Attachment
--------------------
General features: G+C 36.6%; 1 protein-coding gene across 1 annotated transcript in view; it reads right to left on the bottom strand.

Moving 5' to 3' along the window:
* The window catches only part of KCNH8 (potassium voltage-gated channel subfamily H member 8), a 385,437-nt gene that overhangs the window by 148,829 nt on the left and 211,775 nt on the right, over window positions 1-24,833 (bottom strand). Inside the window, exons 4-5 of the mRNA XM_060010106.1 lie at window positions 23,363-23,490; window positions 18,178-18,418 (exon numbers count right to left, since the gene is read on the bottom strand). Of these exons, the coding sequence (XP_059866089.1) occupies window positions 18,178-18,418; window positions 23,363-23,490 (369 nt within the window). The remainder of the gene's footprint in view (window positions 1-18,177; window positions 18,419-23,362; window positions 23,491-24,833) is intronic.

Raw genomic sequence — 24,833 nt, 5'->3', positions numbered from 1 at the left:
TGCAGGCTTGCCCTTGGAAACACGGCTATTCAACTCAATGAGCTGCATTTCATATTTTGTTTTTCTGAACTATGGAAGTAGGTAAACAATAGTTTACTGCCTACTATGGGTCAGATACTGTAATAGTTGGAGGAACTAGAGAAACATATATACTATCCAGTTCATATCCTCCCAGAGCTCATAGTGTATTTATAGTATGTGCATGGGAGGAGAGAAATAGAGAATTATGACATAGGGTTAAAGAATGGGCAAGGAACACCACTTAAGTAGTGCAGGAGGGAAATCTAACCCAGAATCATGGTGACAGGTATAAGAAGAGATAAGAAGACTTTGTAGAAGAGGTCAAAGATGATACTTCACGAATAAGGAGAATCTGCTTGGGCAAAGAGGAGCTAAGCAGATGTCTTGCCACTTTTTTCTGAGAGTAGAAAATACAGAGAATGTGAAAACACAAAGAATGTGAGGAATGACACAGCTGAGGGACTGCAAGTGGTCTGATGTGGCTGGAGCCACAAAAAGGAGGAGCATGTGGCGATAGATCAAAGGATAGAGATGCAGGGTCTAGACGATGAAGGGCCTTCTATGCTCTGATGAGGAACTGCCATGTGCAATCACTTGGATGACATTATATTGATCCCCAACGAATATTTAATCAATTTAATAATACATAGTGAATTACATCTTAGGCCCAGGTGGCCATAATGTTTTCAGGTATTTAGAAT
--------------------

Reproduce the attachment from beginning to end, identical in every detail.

General features: G+C 36.6%; 1 protein-coding gene across 1 annotated transcript in view; it reads right to left on the bottom strand.

Moving 5' to 3' along the window:
* The window catches only part of KCNH8 (potassium voltage-gated channel subfamily H member 8), a 385,437-nt gene that overhangs the window by 148,829 nt on the left and 211,775 nt on the right, over window positions 1-24,833 (bottom strand). Inside the window, exons 4-5 of the mRNA XM_060010106.1 lie at window positions 23,363-23,490; window positions 18,178-18,418 (exon numbers count right to left, since the gene is read on the bottom strand). Of these exons, the coding sequence (XP_059866089.1) occupies window positions 18,178-18,418; window positions 23,363-23,490 (369 nt within the window). The remainder of the gene's footprint in view (window positions 1-18,177; window positions 18,419-23,362; window positions 23,491-24,833) is intronic.

Raw genomic sequence — 24,833 nt, 5'->3', positions numbered from 1 at the left:
TGCAGGCTTGCCCTTGGAAACACGGCTATTCAACTCAATGAGCTGCATTTCATATTTTGTTTTTCTGAACTATGGAAGTAGGTAAACAATAGTTTACTGCCTACTATGGGTCAGATACTGTAATAGTTGGAGGAACTAGAGAAACATATATACTATCCAGTTCATATCCTCCCAGAGCTCATAGTGTATTTATAGTATGTGCATGGGAGGAGAGAAATAGAGAATTATGACATAGGGTTAAAGAATGGGCAAGGAACACCACTTAAGTAGTGCAGGAGGGAAATCTAACCCAGAATCATGGTGACAGGTATAAGAAGAGATAAGAAGACTTTGTAGAAGAGGTCAAAGATGATACTTCACGAATAAGGAGAATCTGCTTGGGCAAAGAGGAGCTAAGCAGATGTCTTGCCACTTTTTTCTGAGAGTAGAAAATACAGAGAATGTGAAAACACAAAGAATGTGAGGAATGACACAGCTGAGGGACTGCAAGTGGTCTGATGTGGCTGGAGCCACAAAAAGGAGGAGCATGTGGCGATAGATCAAAGGATAGAGATGCAGGGTCTAGACGATGAAGGGCCTTCTATGCTCTGATGAGGAACTGCCATGTGCAATCACTTGGATGACATTATATTGATCCCCAACGAATATTTAATCAATTTAATAATACATAGTGAATTACATCTTAGGCCCAGGTGGCCATAATGTTTTCAGGTATTTAGAAT